Not everyone over on Hashtalk is drinking the cool-aid, though plenty are. Here is a good post for instance that echoes many of my thoughts.
As I noted in the last update, my biggest concern with HashCoin/Hashbase is that there's apparently 8% of 1.2 billion HashCoins being "premined" for the ICO. Only a portion of that is going to be sold to miners for HashPoints at 400 HashPoints per coin (apparently), and the rest is "being valued at $20 per coin". Only according to Josh (GAW's CEO), that's the supposed minimum and it will "probably be a lot higher". I might have some nice beachfront property I'm willing to sell you for a song as well... any takers?
Let me put it this way: 8% of 1.2 billion times $20 is a hell of a lot of money, and $30 million as a reserve to prop up the price won't do jack squat. In fact, $30 million would actually guarantee a price of just $0.3125 per HashCoin, while the value of 8% ICO at $20 is $1,92 billion. And we're also hearing talk of "way more than $20 -- probably $75 per coin in the first year." So we're not saying $1.92 billion, but $7.2 billion in the first year as the market capitalization of the currency.
Realistically, even $4 per HashCoin is probably overly ambitious for a new cryptocurrency with 1.2 billion coins. Maybe in 10 or 15 years it won't be, but at that point the coin will be well established and useful -- or it will be dead and buried.
Counting coins mined and assuming the payout rate will be somewhat similar to other coins (e.g. starting out with higher block rewards and gradually trailing off), we have a target of mining all of the 1.2 billion HC in 15 years. Thus in one year I think it's safe to expect we'll have at least 15-20% of all HashCoin planned already mined, possibly as much as 25%. (That's including the 8% ICO premine.)
At $4 per HC, that would be $720 million to $1.2 billion. Again, how far will a $30 million reserve go in propping up a base price of $4 per HC? And at $20 we would have a market capitalization five times that high (basically matching or exceeding the current valuation of Bitcoin). If there are real companies (e.g. Walmart, Target, Amazon, etc.) on board, the reserve should probably be closer to $250 million, or even $500 million, at the very least -- and $1 billion would make me feel a lot better about things. But who would put that much money into an untested cryptocurrency?
It sounds a bit too reminiscent to things like GuarantCoin, UroCoin, GPUCoin, and any number of alternative cryptocurrencies that aren't doing so well. Okay, URO isn't dead yet, but their tactics still don't lend much credibility to what they're doing. Anyway, I digress....
I do think that going "all in" on HashPoints is the best bet right now for Hashlets, especially Zen Hashlets, because what else are you going to do? Mining on Zen Pool is generating about $0.1015 per MH, so by switching a Zen Hashlet over to the HashPoints Pool you're only giving up a potential profit of $0.0215 per MH per day. I've got close to 500MH in Hashlets (mostly in Zen Hashlets, plus some Primes I got by converting my Lightning X6 ASICs), and the potential to earn roughly $10 per day compared to $75+ in HashPoints means the only viable options are to sell or mine HashPoints.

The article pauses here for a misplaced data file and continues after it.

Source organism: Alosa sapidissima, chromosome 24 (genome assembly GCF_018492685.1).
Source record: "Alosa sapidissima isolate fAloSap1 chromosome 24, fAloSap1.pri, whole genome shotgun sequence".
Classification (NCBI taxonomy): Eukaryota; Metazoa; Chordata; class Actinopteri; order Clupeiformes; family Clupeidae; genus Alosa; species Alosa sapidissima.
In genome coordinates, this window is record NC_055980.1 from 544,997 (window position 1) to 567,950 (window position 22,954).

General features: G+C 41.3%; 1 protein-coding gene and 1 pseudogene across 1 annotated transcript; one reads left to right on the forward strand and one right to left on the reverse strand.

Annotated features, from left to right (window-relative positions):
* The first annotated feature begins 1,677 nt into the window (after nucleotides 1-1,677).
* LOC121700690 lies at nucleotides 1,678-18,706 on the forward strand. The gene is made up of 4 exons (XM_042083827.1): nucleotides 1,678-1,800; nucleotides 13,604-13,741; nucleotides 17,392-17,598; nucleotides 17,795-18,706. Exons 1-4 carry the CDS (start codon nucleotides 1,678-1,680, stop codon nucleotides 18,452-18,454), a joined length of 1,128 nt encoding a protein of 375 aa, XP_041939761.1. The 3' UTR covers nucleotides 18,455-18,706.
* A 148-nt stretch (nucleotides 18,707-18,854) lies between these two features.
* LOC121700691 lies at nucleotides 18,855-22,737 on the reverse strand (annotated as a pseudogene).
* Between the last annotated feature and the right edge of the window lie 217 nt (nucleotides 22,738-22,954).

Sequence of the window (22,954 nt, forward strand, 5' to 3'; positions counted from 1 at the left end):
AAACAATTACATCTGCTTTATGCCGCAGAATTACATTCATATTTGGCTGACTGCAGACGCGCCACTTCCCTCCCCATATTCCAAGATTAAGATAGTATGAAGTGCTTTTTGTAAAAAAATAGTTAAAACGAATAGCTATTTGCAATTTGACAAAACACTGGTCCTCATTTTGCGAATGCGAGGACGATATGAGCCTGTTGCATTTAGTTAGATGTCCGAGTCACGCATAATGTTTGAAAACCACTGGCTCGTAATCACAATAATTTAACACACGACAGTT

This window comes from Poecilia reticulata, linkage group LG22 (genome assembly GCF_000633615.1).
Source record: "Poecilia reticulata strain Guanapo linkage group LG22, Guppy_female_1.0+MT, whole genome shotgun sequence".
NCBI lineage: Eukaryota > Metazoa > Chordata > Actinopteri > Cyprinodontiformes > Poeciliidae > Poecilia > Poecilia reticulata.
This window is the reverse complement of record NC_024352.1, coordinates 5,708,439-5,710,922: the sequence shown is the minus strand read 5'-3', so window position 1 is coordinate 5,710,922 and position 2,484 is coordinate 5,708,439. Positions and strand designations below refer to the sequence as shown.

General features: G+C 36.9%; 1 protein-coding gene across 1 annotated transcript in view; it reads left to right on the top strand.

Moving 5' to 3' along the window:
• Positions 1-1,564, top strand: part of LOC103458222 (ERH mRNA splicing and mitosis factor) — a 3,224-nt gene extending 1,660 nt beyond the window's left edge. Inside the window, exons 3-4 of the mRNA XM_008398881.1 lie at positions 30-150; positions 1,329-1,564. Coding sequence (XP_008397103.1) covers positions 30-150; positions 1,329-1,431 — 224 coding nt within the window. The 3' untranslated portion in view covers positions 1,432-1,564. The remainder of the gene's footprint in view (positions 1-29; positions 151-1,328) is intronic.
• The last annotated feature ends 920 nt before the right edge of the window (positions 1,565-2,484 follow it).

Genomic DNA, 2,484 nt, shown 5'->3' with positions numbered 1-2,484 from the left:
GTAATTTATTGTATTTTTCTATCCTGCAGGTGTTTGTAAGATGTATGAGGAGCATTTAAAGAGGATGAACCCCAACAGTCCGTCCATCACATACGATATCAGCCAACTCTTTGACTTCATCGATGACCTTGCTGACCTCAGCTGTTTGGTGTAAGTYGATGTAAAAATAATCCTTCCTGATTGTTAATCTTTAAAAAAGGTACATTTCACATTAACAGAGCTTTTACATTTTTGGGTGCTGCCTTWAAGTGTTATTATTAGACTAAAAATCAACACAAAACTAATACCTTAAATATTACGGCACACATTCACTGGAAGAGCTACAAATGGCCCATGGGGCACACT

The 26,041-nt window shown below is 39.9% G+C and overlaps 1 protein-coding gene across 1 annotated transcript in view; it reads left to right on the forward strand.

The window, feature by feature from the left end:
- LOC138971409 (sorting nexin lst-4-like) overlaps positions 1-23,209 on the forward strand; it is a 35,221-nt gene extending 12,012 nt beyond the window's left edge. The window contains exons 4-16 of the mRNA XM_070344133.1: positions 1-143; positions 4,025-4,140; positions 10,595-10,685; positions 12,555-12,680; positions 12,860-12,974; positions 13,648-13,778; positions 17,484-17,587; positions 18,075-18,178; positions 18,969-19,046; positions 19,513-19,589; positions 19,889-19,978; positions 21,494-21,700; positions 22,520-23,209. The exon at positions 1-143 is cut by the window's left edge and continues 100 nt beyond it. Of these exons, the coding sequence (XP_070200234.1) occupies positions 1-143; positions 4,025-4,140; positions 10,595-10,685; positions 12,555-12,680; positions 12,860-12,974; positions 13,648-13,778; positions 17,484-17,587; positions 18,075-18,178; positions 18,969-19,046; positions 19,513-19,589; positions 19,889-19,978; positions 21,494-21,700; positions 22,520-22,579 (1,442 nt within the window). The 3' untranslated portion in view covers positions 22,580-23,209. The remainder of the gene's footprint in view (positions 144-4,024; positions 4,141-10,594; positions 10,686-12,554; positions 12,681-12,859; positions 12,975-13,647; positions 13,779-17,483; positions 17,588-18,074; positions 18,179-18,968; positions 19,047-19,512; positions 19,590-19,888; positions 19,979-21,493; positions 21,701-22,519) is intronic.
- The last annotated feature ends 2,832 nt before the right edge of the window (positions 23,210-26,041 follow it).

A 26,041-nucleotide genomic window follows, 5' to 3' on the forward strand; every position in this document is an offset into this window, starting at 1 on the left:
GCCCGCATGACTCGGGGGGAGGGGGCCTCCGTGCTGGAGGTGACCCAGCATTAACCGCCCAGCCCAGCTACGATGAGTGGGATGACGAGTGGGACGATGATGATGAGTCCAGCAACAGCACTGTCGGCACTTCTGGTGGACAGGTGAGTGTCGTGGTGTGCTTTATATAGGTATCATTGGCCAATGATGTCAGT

Put it another way: if I buy HashCoins at 400 HashPoint per coin, then to match the value of what I would have otherwise made by mining on Zen Pool I only need HashCoin to stay at about $2 or more. That's certainly not an impossibility, especially when you consider all the other people that are likely to buy into HashCoin at $4 per coin (in HashPoints), so rather than selling my Hashlets and "getting out while the getting's good", I'm taking a calculated risk.
Here's another interesting thought: there are probably at least 500,000 Hashlet Primes and another 500,000 Zen Hashlets in existence right now. (There could be more, or perhaps less, but that's at least enough to get us started.) One million Hashlets on the HashPoints Pool means 17 million HashPoints are generated daily (give or take). Let's just assume this goes on for a month; at that point there will be at least 500 million HashPoints available, and if all of that goes into HashCoin we're looking at 1.3 million HashCoins being purchased by miners in the initial ICO. That sounds like a lot at first... until we again recall the 8% premine/ICO, which means 96 million HashCoins will exist.
So if the ICO for HashPoints is only 1% of the total premine, and the actual fiat ICO is at $20 per HashCoin, I'm guessing only a small fraction of the premine will end up being sold. That could mean GAW will hang onto the remaining chunk of the ICO and hopefully use it to prevent inflation (and not sell it on the open market for less than, say, 10% above the current price). But until some big company like Walmart, Target, or Amazon actually comes forward and says, "Yes, we are working with Hashbase and will accept their cryptocurrency -- which definitely doesn't sound like it's a done deal, though there have "been talks" -- this is all pie in the sky talk.
Let's be blunt: when Josh says things like "People that sell their Primes on the Hash Market are going to be very sorry once Hashbase comes online", he sounds like a used car salesman. He might be right, and we definitely don't know everything about what's happening behind the scenes, but then some used car salesmen actually do tell the truth -- and they still sound like liars while they're doing it. Real businesses that are worth hundreds of millions of dollars (or even billions of dollars) don't have to make such grandiose claims in advance. Let's just hope GAW doesn't pull a Zalman/Moneual on us....